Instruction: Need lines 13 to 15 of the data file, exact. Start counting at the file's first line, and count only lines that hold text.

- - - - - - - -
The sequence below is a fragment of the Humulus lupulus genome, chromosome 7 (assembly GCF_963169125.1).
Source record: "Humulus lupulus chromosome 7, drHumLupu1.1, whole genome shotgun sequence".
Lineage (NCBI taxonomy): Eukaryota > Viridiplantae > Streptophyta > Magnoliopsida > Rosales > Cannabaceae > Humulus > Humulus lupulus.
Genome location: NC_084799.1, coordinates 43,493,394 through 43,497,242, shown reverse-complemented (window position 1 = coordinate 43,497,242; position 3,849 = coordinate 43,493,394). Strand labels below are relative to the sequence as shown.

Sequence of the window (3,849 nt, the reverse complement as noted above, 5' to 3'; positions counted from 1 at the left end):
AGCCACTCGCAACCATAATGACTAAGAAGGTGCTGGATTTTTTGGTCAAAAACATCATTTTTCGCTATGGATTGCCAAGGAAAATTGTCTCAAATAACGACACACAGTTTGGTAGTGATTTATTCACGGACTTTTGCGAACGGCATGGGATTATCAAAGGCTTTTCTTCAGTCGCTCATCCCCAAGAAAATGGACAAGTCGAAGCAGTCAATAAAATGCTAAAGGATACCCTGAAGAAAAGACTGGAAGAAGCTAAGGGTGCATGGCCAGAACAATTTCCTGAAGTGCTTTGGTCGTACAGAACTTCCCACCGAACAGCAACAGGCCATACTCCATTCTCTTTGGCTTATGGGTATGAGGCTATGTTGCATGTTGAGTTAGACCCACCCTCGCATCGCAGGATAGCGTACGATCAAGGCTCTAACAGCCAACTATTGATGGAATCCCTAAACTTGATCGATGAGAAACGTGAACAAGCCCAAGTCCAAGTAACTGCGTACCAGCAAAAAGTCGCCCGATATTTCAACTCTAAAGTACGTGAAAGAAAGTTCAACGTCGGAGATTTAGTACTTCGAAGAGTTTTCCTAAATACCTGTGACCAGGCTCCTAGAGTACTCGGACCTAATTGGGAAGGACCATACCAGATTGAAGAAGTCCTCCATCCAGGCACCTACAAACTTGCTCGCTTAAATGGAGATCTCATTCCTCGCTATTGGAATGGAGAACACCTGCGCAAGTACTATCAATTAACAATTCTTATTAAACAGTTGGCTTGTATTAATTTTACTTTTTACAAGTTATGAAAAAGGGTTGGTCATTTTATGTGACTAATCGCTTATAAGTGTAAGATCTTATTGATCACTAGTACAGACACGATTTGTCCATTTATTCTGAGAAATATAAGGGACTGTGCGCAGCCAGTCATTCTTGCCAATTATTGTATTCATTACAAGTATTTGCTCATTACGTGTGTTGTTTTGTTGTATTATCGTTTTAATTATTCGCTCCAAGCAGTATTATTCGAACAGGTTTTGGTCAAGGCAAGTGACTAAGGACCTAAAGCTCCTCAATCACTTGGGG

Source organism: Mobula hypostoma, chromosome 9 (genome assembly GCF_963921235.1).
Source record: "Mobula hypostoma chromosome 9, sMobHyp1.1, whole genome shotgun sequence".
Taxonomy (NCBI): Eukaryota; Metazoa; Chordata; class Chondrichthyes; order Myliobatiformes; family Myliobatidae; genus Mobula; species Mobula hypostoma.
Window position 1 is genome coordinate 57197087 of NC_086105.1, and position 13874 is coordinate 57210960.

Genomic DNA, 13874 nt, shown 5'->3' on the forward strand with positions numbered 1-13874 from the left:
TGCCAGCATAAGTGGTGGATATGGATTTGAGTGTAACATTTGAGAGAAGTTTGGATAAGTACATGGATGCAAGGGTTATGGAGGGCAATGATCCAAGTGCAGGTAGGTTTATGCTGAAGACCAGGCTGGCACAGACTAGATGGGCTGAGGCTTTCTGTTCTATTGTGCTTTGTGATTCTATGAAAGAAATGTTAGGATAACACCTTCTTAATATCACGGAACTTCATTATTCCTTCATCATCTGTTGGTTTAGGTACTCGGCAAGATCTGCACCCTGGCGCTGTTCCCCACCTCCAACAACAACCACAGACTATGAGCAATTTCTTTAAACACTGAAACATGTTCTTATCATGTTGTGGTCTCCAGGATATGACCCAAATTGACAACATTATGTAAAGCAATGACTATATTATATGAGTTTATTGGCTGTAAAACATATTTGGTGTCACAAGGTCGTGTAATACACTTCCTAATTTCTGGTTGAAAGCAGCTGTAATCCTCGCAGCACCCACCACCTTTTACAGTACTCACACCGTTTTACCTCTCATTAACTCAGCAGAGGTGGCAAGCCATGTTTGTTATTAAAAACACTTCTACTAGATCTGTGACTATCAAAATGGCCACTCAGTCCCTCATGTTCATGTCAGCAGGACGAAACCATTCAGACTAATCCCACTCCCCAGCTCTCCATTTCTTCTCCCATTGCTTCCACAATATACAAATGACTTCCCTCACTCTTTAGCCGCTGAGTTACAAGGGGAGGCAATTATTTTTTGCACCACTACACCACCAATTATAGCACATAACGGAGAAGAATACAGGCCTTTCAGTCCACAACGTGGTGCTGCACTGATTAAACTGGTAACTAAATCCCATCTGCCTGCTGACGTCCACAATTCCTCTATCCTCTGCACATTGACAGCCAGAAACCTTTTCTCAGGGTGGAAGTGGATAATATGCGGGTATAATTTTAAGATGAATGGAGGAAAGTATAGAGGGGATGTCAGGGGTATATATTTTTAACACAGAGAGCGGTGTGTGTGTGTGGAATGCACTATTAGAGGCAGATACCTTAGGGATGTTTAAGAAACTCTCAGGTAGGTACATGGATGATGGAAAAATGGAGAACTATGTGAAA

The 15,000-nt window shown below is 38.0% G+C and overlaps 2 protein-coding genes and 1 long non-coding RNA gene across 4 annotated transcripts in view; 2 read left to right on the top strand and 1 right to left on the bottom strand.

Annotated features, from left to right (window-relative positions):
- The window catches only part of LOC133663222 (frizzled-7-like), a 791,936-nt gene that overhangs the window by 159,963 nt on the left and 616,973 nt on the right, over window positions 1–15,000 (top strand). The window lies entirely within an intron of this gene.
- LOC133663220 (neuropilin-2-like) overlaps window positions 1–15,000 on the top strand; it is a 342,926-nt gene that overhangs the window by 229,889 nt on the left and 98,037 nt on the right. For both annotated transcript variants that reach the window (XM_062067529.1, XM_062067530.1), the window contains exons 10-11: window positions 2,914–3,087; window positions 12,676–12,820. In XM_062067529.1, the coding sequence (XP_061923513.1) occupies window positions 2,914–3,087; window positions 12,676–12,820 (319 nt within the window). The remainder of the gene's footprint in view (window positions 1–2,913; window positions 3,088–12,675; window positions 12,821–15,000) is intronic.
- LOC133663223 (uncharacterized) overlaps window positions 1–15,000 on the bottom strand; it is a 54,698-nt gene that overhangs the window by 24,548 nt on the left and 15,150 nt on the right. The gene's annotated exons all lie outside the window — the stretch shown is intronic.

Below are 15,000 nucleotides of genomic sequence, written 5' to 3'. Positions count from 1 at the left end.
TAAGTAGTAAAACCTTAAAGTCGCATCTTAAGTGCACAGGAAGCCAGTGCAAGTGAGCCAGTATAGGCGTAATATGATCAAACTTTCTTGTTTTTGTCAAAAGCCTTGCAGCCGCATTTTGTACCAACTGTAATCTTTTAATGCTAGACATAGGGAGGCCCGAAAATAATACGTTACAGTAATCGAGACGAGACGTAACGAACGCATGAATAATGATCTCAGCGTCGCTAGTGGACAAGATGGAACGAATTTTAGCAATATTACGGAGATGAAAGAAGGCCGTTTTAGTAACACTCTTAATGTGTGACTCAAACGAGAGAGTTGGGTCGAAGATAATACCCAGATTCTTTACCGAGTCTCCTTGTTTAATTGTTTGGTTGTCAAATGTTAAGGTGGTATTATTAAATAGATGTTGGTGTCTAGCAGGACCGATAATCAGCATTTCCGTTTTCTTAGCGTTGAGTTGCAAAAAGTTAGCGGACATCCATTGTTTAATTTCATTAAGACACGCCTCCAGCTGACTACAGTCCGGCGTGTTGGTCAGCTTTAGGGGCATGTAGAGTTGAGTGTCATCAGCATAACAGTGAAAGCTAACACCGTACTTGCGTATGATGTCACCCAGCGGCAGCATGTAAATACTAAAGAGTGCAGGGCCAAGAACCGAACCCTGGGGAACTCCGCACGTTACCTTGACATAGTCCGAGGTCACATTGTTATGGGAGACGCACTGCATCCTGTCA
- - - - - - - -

The 15,000-nt window shown below is 38.0% G+C and overlaps 2 protein-coding genes and 1 long non-coding RNA gene across 4 annotated transcripts in view; 2 read left to right on the top strand and 1 right to left on the bottom strand.

Annotated features, from left to right (window-relative positions):
- The window catches only part of LOC133663222 (frizzled-7-like), a 791,936-nt gene that overhangs the window by 159,963 nt on the left and 616,973 nt on the right, over window positions 1–15,000 (top strand). The window lies entirely within an intron of this gene.